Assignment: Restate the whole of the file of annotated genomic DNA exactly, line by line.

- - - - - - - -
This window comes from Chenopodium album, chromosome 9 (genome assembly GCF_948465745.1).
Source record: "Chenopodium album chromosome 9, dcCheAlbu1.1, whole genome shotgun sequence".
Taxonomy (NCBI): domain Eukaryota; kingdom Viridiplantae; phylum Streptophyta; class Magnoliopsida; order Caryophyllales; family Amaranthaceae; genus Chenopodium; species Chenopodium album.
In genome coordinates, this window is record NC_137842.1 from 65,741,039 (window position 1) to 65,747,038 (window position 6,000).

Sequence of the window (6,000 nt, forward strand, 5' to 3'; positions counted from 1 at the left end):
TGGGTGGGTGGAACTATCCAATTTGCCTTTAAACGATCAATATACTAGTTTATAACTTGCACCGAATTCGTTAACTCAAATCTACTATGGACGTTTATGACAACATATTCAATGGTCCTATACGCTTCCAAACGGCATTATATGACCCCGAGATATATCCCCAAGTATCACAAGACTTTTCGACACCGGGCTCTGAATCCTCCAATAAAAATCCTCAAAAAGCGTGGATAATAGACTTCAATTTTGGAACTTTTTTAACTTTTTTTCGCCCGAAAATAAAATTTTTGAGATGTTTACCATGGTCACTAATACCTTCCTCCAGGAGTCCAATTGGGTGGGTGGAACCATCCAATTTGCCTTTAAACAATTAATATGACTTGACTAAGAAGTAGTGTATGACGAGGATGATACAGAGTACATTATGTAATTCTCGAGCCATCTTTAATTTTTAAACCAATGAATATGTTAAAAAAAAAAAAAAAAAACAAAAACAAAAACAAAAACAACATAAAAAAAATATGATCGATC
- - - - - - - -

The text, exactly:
This window comes from Chenopodium album, chromosome 9 (genome assembly GCF_948465745.1).
Source record: "Chenopodium album chromosome 9, dcCheAlbu1.1, whole genome shotgun sequence".
Taxonomy (NCBI): domain Eukaryota; kingdom Viridiplantae; phylum Streptophyta; class Magnoliopsida; order Caryophyllales; family Amaranthaceae; genus Chenopodium; species Chenopodium album.
In genome coordinates, this window is record NC_137842.1 from 65,741,039 (window position 1) to 65,747,038 (window position 6,000).

Sequence of the window (6,000 nt, forward strand, 5' to 3'; positions counted from 1 at the left end):
TGGGTGGGTGGAACTATCCAATTTGCCTTTAAACGATCAATATACTAGTTTATAACTTGCACCGAATTCGTTAACTCAAATCTACTATGGACGTTTATGACAACATATTCAATGGTCCTATACGCTTCCAAACGGCATTATATGACCCCGAGATATATCCCCAAGTATCACAAGACTTTTCGACACCGGGCTCTGAATCCTCCAATAAAAATCCTCAAAAAGCGTGGATAATAGACTTCAATTTTGGAACTTTTTTAACTTTTTTTCGCCCGAAAATAAAATTTTTGAGATGTTTACCATGGTCACTAATACCTTCCTCCAGGAGTCCAATTGGGTGGGTGGAACCATCCAATTTGCCTTTAAACAATTAATATGACTTGACTAAGAAGTAGTGTATGACGAGGATGATACAGAGTACATTATGTAATTCTCGAGCCATCTTTAATTTTTAAACCAATGAATATGTTAAAAAAAAAAAAAAAAAACAAAAACAAAAACAAAAACAACATAAAAAAAATATGATCGATC